How Does Energy Flow Through Living Systems?

Energy in living organisms flows through chemical reactions. Each step in chemical reaction involves conversion of a set of substances, known as the reactants, into specific products. During chemical reactions, energy stored in chemical bonds is transferred to other, newly created chemical bonds.

All living organisms require capturing, store and utilizing energy to perform the functions of life. These processes are achieved through cellular chemical processes. Exothermic reactions discharge energy, while endothermic reactions take in energy for a reaction to occur. In plants, chemical reactions involve the process by which plant cells convert sunlight energy into chemical energy that supports plant growth and other processes. Carbon dioxide combines with simple sugars to produce complex carbohydrates in a process known as photosynthesis.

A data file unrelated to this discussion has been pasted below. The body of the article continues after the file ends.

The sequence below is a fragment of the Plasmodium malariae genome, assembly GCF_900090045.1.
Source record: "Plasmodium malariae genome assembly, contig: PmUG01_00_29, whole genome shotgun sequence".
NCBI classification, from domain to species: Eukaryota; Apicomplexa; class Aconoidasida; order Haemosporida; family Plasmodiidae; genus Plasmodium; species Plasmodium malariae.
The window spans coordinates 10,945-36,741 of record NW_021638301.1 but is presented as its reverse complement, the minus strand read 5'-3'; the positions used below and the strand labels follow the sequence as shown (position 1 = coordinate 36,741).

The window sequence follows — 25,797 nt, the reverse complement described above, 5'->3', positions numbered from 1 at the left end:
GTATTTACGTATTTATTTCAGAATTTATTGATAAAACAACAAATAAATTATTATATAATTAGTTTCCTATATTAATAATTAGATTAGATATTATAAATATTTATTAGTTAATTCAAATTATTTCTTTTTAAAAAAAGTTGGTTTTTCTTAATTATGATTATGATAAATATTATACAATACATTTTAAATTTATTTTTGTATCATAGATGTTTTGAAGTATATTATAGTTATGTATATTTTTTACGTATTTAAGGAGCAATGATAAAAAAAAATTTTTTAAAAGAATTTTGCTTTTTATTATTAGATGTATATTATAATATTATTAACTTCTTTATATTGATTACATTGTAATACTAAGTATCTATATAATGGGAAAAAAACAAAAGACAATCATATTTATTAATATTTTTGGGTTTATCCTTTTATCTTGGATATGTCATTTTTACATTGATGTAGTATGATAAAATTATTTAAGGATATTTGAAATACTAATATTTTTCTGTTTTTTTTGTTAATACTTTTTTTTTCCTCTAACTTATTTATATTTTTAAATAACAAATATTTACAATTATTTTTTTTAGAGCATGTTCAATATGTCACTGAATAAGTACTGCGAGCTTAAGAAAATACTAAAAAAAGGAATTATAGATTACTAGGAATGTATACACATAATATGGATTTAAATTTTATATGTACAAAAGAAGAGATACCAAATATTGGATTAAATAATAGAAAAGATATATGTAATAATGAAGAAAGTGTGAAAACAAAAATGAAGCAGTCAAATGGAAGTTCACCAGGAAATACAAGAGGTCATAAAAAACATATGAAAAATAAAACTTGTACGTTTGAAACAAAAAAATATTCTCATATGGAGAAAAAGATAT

The sum of cell chemical reactions in living things is known as metabolism and occurs in two phases. Catabolism reactions break down molecules into simpler molecules. Anabolism, on the other hand, constructs larger molecules. Generally, catabolism produces chemical energy, while anabolism requires chemical energy. Essentially, chemical energy in all living organisms is essentially stored in the form of a molecule known as Adenosine Tri-phosphate. ATP may be transformed into Adenosine di-phosphate in a process that involves loss of a phosphate group and the discharge of stored chemical energy. ADP may be converted back to ATP when a cell has excessive energy.